Editors' Note: This article has been corrected . Over the objections of senior lawyers across the military, former Secretary of Defense Donald Rumsfeld, acting on the advice of Department of Defense General Counsel William "Jim" Haynes, approved the use of 15 harsh interrogation techniques requested by officials at the U.S. detention center at Guantanamo Bay, Cuba, to be used on alleged "enemy combatants." Rumsfeld's December 2, 2002, decision has been widely reported, but the fact that the techniques he approved were heavily questioned just one month earlier -- including by senior military officials in the Army, Navy, Air Force, and Marines -- was revealed at a Tuesday hearing before the Senate Armed Services committee. "While it has been known for some time that military lawyers voiced strong objections to interrogation techniques in early 2003," said committee Chairman Carl Levin, D-Mich., "these November 2002 warnings from the military services -- expressed before the Secretary of...

The Friendship Offensive

Peace activists on Capitol Hill hope to stave off war with Iran through cross-cultural contact between ordinary citizens. Leaders of the Congressional Progressive Caucus show their support.

As George W. Bush focused his final presidential visit to Europe on Iran's nuclear program, members of the Congressional Progressive Caucus joined a group of peace activists on Capitol Hill at an event designed to foster dialogue between everyday Iranians and Americans. On Tuesday afternoon, the activist groups Enough Fear and Campaign for a New American Policy on Iran set up a phone bank outside the Cannon House office building, inviting activists, reporters, and passersby to speak with people in Iran. Leaders of the two groups seek to build lasting person-to-person ties between Iranians and Americans in the hope of building sentiment against a military confrontation between the two nations. "The main idea is that if more people in this country have friends in Iran the two countries are less likely to go to war," explained Nick Jehlen, co-founder of Enough Fear. "It's as simple as that." The event, called "Time to Talk to Iran", was Jehlen's brainchild. Jehlen invited every member of...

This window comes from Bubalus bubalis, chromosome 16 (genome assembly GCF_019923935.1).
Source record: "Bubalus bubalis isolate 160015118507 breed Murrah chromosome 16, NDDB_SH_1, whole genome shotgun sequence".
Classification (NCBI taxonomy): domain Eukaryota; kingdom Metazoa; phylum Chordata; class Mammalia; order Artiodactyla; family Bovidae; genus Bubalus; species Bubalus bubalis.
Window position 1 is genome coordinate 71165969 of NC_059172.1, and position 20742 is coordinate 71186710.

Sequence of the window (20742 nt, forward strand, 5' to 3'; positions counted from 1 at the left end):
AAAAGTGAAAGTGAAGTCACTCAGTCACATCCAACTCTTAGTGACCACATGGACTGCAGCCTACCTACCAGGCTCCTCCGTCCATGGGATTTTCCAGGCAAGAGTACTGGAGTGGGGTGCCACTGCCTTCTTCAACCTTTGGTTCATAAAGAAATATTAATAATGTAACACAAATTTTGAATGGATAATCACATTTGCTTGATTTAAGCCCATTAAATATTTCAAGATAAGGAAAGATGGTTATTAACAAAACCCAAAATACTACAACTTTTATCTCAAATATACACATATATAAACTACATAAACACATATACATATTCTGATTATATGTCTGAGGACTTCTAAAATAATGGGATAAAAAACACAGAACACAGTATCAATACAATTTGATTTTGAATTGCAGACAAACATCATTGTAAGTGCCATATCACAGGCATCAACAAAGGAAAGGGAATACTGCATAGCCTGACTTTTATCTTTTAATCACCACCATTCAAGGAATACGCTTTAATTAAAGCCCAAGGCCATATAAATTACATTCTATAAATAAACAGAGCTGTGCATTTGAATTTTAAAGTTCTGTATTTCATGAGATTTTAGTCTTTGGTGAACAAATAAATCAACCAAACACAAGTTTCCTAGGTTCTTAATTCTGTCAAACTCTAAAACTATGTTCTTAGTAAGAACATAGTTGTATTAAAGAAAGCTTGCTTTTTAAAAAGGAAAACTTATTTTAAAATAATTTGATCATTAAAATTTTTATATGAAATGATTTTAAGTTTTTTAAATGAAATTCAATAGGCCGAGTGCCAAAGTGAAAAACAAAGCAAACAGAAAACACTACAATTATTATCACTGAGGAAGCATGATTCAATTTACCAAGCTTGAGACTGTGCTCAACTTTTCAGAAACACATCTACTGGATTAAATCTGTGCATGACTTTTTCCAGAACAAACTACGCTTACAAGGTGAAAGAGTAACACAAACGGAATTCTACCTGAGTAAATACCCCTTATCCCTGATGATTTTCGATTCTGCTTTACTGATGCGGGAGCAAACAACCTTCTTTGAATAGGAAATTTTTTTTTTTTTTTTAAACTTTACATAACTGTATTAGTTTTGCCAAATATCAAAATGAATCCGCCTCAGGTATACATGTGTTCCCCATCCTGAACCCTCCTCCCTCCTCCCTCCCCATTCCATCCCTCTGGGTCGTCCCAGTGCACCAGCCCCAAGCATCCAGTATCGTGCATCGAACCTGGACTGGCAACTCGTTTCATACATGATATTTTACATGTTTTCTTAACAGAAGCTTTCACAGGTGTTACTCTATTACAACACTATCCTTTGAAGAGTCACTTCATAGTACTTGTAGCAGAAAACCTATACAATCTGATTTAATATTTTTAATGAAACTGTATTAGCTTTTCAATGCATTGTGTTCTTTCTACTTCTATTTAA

Byron Dorgan's Contracting Fraud Crusade

Byron Dorgan has led a crusade against contractor fraud in Iraq. Now he wants a full congressional committee with subpoena power to finally expose the truth about war profiteering.

In the wake of a recent Defense Department report from the Office of Inspector General that documents (PDF file) the improper accounting of billions of dollars in war contracting funds, the issue of waste, fraud, and abuse in Iraq is once again in the spotlight on Capitol Hill. Those findings were amplified on Tuesday when the Project on Government Oversight, a Washington-based watchdog group, obtained a separate inspector general report that found that the number of Pentagon auditors overseeing military contracts has not kept pace with defense spending, which has doubled under the Bush administration -- creating conditions that are ripe for corruption and abuse. While Congress has launched sporadic inquiries into contracting fraud, one legislator, Sen. Byron Dorgan, D-N.D., has made it his mission to investigate contractor corruption. Dorgan chairs the Democratic Policy Committee , a Senate entity tasked with gathering and distributing policy, strategy, and oversight information to...